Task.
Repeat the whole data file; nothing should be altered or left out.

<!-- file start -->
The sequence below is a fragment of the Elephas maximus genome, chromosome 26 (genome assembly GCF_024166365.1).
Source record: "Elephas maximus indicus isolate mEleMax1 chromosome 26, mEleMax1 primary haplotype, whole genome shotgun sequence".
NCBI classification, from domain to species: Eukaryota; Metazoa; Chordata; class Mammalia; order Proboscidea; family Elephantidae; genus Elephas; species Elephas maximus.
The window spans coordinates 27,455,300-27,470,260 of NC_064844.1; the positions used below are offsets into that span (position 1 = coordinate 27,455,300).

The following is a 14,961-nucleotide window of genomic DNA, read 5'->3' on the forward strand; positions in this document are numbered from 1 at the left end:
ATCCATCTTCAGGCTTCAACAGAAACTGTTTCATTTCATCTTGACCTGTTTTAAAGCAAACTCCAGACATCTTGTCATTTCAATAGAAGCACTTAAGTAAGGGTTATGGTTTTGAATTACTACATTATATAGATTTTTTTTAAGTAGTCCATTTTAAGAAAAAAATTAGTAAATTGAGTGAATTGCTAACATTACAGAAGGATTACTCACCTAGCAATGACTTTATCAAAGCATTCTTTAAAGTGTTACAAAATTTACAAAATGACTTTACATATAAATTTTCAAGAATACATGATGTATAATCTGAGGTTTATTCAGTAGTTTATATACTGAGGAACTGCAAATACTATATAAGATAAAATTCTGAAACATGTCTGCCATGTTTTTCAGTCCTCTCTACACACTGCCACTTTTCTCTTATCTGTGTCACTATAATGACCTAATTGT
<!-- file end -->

The sequence below is a fragment of the Elephas maximus genome, chromosome 26 (genome assembly GCF_024166365.1).
Source record: "Elephas maximus indicus isolate mEleMax1 chromosome 26, mEleMax1 primary haplotype, whole genome shotgun sequence".
NCBI classification, from domain to species: Eukaryota; Metazoa; Chordata; class Mammalia; order Proboscidea; family Elephantidae; genus Elephas; species Elephas maximus.
The window spans coordinates 27,455,300-27,470,260 of NC_064844.1; the positions used below are offsets into that span (position 1 = coordinate 27,455,300).

The following is a 14,961-nucleotide window of genomic DNA, read 5'->3' on the forward strand; positions in this document are numbered from 1 at the left end:
ATCCATCTTCAGGCTTCAACAGAAACTGTTTCATTTCATCTTGACCTGTTTTAAAGCAAACTCCAGACATCTTGTCATTTCAATAGAAGCACTTAAGTAAGGGTTATGGTTTTGAATTACTACATTATATAGATTTTTTTTAAGTAGTCCATTTTAAGAAAAAAATTAGTAAATTGAGTGAATTGCTAACATTACAGAAGGATTACTCACCTAGCAATGACTTTATCAAAGCATTCTTTAAAGTGTTACAAAATTTACAAAATGACTTTACATATAAATTTTCAAGAATACATGATGTATAATCTGAGGTTTATTCAGTAGTTTATATACTGAGGAACTGCAAATACTATATAAGATAAAATTCTGAAACATGTCTGCCATGTTTTTCAGTCCTCTCTACACACTGCCACTTTTCTCTTATCTGTGTCACTATAATGACCTAATTGT